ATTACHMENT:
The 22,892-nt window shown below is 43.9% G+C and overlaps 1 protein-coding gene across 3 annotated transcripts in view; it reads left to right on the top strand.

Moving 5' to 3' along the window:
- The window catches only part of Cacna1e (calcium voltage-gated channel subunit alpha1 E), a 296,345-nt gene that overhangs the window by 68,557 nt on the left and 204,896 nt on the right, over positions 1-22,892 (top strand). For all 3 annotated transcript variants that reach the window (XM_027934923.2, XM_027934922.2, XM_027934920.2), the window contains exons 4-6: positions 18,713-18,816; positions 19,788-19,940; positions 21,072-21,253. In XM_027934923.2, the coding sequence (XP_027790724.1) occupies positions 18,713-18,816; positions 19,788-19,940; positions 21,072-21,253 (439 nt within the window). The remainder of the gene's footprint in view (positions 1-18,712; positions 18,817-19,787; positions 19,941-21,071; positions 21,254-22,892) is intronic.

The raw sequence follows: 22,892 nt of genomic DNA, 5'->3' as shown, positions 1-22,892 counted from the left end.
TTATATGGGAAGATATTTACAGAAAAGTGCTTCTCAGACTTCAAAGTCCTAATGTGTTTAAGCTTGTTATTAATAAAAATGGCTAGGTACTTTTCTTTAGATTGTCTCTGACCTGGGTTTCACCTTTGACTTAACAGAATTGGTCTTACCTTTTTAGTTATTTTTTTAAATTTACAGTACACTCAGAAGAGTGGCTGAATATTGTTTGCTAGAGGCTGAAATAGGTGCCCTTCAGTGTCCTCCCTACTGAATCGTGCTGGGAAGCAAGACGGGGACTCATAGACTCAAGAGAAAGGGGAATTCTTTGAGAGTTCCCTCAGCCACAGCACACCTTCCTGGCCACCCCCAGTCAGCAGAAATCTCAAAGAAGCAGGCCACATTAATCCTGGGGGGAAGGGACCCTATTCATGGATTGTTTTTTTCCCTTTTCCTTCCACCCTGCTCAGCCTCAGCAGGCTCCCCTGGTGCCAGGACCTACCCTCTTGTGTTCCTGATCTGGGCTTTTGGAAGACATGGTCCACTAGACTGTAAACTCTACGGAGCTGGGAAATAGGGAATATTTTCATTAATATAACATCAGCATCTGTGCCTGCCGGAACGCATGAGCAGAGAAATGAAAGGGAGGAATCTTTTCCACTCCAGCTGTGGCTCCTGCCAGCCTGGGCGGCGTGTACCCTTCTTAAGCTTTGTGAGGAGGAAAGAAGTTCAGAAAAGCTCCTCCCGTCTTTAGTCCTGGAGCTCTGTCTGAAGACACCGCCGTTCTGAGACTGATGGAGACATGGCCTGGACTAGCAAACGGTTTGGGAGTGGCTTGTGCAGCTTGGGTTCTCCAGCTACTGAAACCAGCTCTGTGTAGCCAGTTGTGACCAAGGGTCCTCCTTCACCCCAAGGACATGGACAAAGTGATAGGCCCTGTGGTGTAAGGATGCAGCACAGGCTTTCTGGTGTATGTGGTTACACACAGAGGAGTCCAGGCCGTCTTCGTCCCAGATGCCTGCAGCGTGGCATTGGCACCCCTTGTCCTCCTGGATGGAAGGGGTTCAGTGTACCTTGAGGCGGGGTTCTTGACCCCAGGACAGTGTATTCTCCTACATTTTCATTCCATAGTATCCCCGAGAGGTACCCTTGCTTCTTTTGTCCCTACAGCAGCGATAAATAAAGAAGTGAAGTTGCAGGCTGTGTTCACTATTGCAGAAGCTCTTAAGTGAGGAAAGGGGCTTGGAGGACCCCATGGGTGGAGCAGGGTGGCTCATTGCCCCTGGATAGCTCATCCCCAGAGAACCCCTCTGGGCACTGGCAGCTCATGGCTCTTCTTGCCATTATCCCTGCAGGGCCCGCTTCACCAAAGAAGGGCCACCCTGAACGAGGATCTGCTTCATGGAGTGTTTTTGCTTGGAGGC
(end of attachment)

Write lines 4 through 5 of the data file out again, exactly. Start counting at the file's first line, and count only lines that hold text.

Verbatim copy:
The raw sequence follows: 22,892 nt of genomic DNA, 5'->3' as shown, positions 1-22,892 counted from the left end.
TTATATGGGAAGATATTTACAGAAAAGTGCTTCTCAGACTTCAAAGTCCTAATGTGTTTAAGCTTGTTATTAATAAAAATGGCTAGGTACTTTTCTTTAGATTGTCTCTGACCTGGGTTTCACCTTTGACTTAACAGAATTGGTCTTACCTTTTTAGTTATTTTTTTAAATTTACAGTACACTCAGAAGAGTGGCTGAATATTGTTTGCTAGAGGCTGAAATAGGTGCCCTTCAGTGTCCTCCCTACTGAATCGTGCTGGGAAGCAAGACGGGGACTCATAGACTCAAGAGAAAGGGGAATTCTTTGAGAGTTCCCTCAGCCACAGCACACCTTCCTGGCCACCCCCAGTCAGCAGAAATCTCAAAGAAGCAGGCCACATTAATCCTGGGGGGAAGGGACCCTATTCATGGATTGTTTTTTTCCCTTTTCCTTCCACCCTGCTCAGCCTCAGCAGGCTCCCCTGGTGCCAGGACCTACCCTCTTGTGTTCCTGATCTGGGCTTTTGGAAGACATGGTCCACTAGACTGTAAACTCTACGGAGCTGGGAAATAGGGAATATTTTCATTAATATAACATCAGCATCTGTGCCTGCCGGAACGCATGAGCAGAGAAATGAAAGGGAGGAATCTTTTCCACTCCAGCTGTGGCTCCTGCCAGCCTGGGCGGCGTGTACCCTTCTTAAGCTTTGTGAGGAGGAAAGAAGTTCAGAAAAGCTCCTCCCGTCTTTAGTCCTGGAGCTCTGTCTGAAGACACCGCCGTTCTGAGACTGATGGAGACATGGCCTGGACTAGCAAACGGTTTGGGAGTGGCTTGTGCAGCTTGGGTTCTCCAGCTACTGAAACCAGCTCTGTGTAGCCAGTTGTGACCAAGGGTCCTCCTTCACCCCAAGGACATGGACAAAGTGATAGGCCCTGTGGTGTAAGGATGCAGCACAGGCTTTCTGGTGTATGTGGTTACACACAGAGGAGTCCAGGCCGTCTTCGTCCCAGATGCCTGCAGCGTGGCATTGGCACCCCTTGTCCTCCTGGATGGAAGGGGTTCAGTGTACCTTGAGGCGGGGTTCTTGACCCCAGGACAGTGTATTCTCCTACATTTTCATTCCATAGTATCCCCGAGAGGTACCCTTGCTTCTTTTGTCCCTACAGCAGCGATAAATAAAGAAGTGAAGTTGCAGGCTGTGTTCACTATTGCAGAAGCTCTTAAGTGAGGAAAGGGGCTTGGAGGACCCCATGGGTGGAGCAGGGTGGCTCATTGCCCCTGGATAGCTCATCCCCAGAGAACCCCTCTGGGCACTGGCAGCTCATGGCTCTTCTTGCCATTATCCCTGCAGGGCCCGCTTCACCAAAGAAGGGCCACCCTGAACGAGGATCTGCTTCATGGAGTGTTTTTGCTTGGAGGC